Russian Gulch State Park
The park features 7630 feet of rocky ocean shores; it is approximately 3/4 of a mile wide from north to south at its widest point, and extends for approximately three miles from east to west. Russian Gulch is crossed by California State Highway 1, which passes over the gulch on the Frederick W. Panhorst Bridge, a large concrete arch bridge constructed in 1940. The park entrance is on the west side of Highway 1, north of the bridge, and connects by a one-lane road under the bridge to the eastern part of the park. The smaller, western portion of the park consists largely of headlands with a blowhole and picnic areas, while the larger eastern portion of the park includes a campground, the park headquarters, and several trails for bicycles, hikers, and horses. A 2.5 mile hike from the trailhead at the east end of the campground to a 36-foot waterfall largely follows an abandoned logging road along the creek. A small beach, physically in the western part of the park but accessed by a road from the eastern side, is equipped with a restroom and an outdoor shower; swimming, skin diving, fishing, and tide pool exploration are all possible.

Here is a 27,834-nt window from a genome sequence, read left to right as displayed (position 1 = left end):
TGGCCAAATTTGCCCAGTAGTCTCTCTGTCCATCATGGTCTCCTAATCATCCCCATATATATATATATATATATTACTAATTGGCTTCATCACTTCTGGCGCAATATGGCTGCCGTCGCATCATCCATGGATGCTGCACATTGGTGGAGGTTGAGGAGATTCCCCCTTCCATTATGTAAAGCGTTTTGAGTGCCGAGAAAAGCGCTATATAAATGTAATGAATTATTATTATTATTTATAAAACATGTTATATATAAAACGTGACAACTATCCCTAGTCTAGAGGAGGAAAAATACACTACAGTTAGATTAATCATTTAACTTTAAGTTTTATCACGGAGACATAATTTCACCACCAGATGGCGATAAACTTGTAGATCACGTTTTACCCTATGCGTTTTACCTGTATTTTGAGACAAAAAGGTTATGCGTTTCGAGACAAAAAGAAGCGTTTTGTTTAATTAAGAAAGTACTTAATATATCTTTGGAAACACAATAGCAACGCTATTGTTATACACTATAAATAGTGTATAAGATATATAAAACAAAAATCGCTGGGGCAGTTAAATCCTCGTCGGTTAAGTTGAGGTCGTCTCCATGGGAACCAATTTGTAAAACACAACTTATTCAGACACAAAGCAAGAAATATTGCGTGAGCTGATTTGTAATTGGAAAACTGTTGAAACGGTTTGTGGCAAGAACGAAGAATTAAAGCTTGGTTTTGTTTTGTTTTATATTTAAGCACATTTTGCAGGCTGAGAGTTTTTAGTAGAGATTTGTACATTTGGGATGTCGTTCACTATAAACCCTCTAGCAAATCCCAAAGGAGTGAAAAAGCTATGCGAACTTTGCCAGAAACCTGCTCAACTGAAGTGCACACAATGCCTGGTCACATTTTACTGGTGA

The name "Russian Gulch" was given to the area by U.S. government surveyors, in honor of the Russian fur trappers who founded Fort Ross fifty miles to the south; according to a more specific local tradition, a deserter from Fort Ross lived at Russian Gulch. In the second half of the 19th century, schooners would frequently make dangerous stops in the cove to take on coast redwood lumber and passengers; the headlands still contain iron rings used to hold ropes and move lumber when these ships docked, and a mill made redwood shingles on what is now the site of a park recreation hall. Some of the land within what is now the park was farmed in the late 19th century, and in the mid-1920s a property developer from Los Angeles, F. O. Warner, bought land in the area with the intention of building a resort there. The Native Sons of the Golden West began a drive to turn the area into a park in 1928, and after funds were provided by A. Johnston, the county, and the state, the park was founded in 1933.
Russian Gulch was one of 70 state parks due for closure in 2012 due to state budget cuts.
- Russian Gulch SP, California State Park System.
- Russian Gulch State Park brochure (PDF), California State Park System, 2003.
- Russian Gulch Bridge, California State Park System.
- Ostertag, George (2001), California State Parks: A Complete Recreation Guide, The Mountaineers Books, pp. 42–44, ISBN 978-0-89886-762-6.
- Freeze, Dennis F. (2002), Mendocino Outdoors, Monolith Press, pp. 26–27, ISBN 0-9722769-0-4.
- Stewart, George R. (1950), "Three Mendocino names", Western Folklore (Western States Folklore Society) 9 (2): 154–155, doi:10.2307/1496550, JSTOR 1496550.
- Brennan, Pat (May 13, 2011), "State cuts force closure of 70 parks", Orange County Register.